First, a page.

There are many aspects of everyday life that we don't really value until they're missing; balance is definitely one of these. Since it is a vital part of normal daily activities such as: walking, bending over to put on or take off shoes, showering and washing hair, grocery shopping and getting out of a chair - any change can be both noticeable and annoying.
Interestingly enough it's also one of our most complicated involuntary functions. There are several systems, mechanisms and body parts involved in something that seems pretty straight-forward and simple. The truth is, it's neither.
The ability for the body to maintain a proper balance is dependent upon three primary factors. The first is the sensory system which must accurately receive information as to your body's relative position to your environment. Are you standing, sitting or lying down? The sensory systems that affect balance include everything from vision and inner ear motion sensors to the sense of touch on your feet, ankles and other joints in your legs.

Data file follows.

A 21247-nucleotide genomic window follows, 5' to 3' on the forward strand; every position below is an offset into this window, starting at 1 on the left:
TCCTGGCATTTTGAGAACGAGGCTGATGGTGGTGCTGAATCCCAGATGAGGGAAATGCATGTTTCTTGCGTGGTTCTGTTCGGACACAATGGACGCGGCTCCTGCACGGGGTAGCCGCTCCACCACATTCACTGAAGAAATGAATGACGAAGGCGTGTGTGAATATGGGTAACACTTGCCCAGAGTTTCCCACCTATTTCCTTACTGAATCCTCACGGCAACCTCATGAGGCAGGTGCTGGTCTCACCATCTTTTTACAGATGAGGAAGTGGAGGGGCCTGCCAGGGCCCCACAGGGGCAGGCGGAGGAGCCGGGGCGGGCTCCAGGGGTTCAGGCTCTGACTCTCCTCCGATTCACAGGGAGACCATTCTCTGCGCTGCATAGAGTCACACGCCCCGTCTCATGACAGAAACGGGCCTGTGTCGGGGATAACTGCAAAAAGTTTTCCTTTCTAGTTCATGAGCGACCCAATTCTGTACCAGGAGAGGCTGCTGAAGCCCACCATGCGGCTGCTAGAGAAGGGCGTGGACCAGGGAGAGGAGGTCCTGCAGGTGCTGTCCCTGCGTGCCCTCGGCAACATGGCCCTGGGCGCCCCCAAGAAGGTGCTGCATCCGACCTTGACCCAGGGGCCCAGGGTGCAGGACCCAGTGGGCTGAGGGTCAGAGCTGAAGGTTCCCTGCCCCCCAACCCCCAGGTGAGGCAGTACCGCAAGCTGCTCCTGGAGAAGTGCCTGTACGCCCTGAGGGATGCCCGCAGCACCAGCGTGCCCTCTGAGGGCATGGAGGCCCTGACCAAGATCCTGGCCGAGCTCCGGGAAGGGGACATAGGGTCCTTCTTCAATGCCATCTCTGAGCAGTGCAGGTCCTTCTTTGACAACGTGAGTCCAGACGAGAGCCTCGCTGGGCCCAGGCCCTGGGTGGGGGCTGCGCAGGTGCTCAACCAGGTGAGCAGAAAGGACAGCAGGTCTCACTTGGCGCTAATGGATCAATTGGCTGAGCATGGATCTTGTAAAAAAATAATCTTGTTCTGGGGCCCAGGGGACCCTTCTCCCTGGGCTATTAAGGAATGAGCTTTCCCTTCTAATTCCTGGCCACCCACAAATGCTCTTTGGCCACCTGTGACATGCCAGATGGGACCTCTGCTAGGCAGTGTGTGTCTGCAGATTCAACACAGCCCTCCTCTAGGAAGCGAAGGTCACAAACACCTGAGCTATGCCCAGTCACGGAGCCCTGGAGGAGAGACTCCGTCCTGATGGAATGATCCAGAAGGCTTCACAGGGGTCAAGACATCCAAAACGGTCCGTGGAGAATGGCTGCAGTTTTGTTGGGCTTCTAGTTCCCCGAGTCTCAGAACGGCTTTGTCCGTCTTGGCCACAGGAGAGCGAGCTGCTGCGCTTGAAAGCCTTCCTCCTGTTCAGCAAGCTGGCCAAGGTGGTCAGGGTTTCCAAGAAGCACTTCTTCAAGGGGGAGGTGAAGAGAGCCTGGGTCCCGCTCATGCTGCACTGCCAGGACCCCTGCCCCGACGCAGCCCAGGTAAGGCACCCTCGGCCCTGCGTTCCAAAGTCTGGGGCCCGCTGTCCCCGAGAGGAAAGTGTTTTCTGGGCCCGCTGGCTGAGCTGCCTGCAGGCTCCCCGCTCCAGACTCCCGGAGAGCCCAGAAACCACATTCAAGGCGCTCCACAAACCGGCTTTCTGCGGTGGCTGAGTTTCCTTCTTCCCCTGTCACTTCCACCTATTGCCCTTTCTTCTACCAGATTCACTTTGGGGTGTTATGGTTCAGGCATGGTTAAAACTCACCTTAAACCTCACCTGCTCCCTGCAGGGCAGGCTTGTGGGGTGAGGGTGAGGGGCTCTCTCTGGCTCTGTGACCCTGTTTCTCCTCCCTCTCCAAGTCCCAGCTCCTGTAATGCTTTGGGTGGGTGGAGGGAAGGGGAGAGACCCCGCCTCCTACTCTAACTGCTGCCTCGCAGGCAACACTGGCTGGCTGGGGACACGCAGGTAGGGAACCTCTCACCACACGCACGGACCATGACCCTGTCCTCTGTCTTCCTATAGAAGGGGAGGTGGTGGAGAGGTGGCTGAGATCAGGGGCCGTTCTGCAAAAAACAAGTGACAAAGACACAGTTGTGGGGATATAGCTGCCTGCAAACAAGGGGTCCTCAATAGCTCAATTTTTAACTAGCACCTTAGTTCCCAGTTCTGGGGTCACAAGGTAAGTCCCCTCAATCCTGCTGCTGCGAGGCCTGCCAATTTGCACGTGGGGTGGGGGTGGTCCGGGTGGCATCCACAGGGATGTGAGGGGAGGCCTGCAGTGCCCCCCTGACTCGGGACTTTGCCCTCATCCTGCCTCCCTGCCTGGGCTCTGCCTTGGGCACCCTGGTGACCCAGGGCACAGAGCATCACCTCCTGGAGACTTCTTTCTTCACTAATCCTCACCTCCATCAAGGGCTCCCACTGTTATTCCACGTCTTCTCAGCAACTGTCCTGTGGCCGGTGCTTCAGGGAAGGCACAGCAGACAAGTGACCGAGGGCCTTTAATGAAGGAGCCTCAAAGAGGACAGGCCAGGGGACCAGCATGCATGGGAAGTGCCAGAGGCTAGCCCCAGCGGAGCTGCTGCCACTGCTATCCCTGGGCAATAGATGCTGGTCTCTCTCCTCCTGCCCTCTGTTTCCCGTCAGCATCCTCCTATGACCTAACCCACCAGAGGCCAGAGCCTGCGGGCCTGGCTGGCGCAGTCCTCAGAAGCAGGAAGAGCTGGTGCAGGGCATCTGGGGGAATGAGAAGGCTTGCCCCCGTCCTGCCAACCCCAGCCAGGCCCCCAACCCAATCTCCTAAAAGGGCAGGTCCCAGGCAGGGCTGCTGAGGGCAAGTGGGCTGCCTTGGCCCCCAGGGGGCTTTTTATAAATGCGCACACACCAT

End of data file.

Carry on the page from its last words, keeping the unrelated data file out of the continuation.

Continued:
The second factor to affect balance is your brain's ability to process this information once it's received. The third and final factor, your muscles and joints must coordinate their movements in order to maintain balance.
Balance control is automatic, in that it doesn't require our conscious attention to maintain; however, if something interferes with that state, we will have to exert quite a bit of effort to correct it.
When standing still and walking, the concerted effort between the muscles and ligaments in the spine, legs and feet is significant. Many studies have been done to determine just how much proper balance will affect posture and gait.
Based on an inverted pendulum model, David Winter, PhD, assessed and determined that balance is a vital part of standing and walking. His study found that the entire spine, as well as most of the body's neuro-sensory systems, are involved in balance while standing and walking. As a matter of fact, the only muscles that had a negligible effect are those found around the ankle.